• Hit F1 during any command and the help for that command pops up. The help can answer many questions for you.
  • A common workflow is to create curves, and then surfaces. Keep them in separate layers and save them. Keep copies of objects in another layer before doing something destructive that could change in the future (booleans, fillets). You’ll likely need to re-build things more often, as you don’t have the feature tree parameters in Rhino, but if you have required curves/parts it is relatively quick.
  • Learn about the Gumball.
  • Understand rhino History so you can recognize when it can be helpful for you.
  • Set the most common commands you use to short aliases (Options > Aliases).
  • Look into Grasshopper after you have a solid base of Rhino for parametric capabilities.

Good luck!

1 Like

Thanks Greg,

I’m very impressed with the availability of help! Bowled over actually.

Rhino is a very different way of doing things. I can’t imagine it being an easy transition from solid modeling to surfaces, but maybe it’s not as bad as I imagine.

I have a lot of existing models that I’ve spent many hundreds of hours creating. Is there a way to import them easily? Importing subassemblies? Some of the files I imported were corrupt in some way, and more than one object in a file didn’t work when I tried it. Not sure if it can be done.

Can you recommend a sequence of tutorials that might be directed at us solid modelers? I expect there are quite a of us out there.

Also, before I go down this road, can drawings in Rhino can be used for rapid prototyping, for use in COMSOL or other multiphysics software, and for creating tooling like injection molds? powdered metal molds, etc.? I have to be able to integrate rather seamlessly with all of those downstream operations.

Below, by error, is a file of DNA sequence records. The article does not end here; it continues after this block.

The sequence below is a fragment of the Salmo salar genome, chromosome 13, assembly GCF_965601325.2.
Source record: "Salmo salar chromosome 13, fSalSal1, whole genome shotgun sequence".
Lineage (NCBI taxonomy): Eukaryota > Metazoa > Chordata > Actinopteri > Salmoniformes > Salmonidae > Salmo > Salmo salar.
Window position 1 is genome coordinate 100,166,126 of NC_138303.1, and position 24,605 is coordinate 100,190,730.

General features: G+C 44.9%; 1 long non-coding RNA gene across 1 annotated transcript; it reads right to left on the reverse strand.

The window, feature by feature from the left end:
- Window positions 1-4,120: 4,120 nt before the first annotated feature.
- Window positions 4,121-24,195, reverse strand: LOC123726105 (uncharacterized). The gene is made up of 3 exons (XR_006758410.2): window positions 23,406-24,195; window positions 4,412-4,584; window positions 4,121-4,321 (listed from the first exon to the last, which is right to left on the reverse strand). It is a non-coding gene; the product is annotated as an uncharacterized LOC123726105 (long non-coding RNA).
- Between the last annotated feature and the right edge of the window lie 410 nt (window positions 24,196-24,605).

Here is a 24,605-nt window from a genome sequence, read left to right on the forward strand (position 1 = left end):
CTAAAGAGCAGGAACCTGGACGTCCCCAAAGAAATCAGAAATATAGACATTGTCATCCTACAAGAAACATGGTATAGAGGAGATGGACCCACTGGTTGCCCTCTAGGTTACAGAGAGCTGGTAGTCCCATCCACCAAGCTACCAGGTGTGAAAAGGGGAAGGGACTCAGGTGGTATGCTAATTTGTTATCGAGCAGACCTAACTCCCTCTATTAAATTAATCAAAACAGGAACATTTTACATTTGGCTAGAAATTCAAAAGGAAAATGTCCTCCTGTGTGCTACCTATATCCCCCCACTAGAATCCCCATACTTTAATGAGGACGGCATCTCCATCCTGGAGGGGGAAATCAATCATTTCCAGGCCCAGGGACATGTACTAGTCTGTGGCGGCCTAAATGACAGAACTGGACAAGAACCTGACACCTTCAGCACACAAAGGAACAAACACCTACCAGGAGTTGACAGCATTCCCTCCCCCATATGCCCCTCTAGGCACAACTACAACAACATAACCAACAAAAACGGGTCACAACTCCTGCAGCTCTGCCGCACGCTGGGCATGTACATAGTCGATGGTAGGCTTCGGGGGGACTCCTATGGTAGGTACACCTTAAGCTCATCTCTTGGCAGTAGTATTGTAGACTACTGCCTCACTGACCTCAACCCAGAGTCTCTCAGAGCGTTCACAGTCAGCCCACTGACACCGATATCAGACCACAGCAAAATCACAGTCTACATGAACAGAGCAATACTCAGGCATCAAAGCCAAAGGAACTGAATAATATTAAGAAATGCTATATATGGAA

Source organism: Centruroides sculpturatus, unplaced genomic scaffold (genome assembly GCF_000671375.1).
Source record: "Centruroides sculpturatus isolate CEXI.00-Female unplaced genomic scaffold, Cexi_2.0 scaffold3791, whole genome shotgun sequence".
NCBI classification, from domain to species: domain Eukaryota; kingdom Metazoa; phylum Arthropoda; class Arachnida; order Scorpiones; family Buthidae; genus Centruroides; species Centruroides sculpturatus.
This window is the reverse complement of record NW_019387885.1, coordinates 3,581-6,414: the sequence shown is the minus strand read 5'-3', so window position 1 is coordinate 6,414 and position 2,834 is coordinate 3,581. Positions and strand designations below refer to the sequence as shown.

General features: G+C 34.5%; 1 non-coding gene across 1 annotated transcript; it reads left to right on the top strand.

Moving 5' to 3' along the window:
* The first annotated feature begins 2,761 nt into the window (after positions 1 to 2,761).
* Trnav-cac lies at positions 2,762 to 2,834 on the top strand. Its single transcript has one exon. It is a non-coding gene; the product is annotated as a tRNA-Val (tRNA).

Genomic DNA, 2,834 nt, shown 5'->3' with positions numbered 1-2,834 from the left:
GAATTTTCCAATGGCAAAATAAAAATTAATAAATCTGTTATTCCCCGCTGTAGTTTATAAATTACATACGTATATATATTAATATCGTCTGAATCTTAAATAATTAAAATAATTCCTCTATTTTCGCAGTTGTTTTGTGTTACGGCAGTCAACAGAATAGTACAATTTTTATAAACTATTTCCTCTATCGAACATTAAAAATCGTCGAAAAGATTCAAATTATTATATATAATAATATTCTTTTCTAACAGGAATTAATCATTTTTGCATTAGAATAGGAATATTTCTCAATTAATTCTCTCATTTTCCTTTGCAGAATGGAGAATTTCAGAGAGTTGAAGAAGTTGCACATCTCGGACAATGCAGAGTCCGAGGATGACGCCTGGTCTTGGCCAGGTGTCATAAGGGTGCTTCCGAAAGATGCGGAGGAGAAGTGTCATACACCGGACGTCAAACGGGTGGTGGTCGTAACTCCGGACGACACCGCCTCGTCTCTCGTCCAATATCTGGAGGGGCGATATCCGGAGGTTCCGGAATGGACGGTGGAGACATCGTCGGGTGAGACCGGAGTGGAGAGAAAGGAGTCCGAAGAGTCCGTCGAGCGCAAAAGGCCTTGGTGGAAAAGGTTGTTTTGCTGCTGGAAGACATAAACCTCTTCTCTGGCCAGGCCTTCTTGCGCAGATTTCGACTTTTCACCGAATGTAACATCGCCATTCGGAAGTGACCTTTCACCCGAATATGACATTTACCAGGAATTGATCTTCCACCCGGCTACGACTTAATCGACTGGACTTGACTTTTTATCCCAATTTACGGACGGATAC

I am looking high and low for a modeling program to fit my needs. My inclination has been to look for solid modeling software similar to what I have and already know how to use. Changing over to NURBS based modeling makes me feel like a piano player being handed a saxophone. It could take awhile.

Thanks for your help.

Steve

What type of file are you using? How were they corrupt? If you run into issues, post a file here or send it to support.

You are not asking anything specific here but, generally speaking, yes, that works just fine.

One object came in using stl but the same object was corrupt using stp. I tried importing a large assembly using stl but got an STL file read error. The same large assembly does import using stp, but that earlier corrupt object is still corrupt while the rest of the objects appear fine at first glance. I should be able to import that corrupt object separately, then copy paste it to the rest of the assembly.

On closer inspection I see some odd artifacts. A few things that look like 2 dimensional squares, like sheets of paper. When I explode the block I can delete them. I’m not sure what effect that will have down the road. Let me know if there are preferred ways of doing this.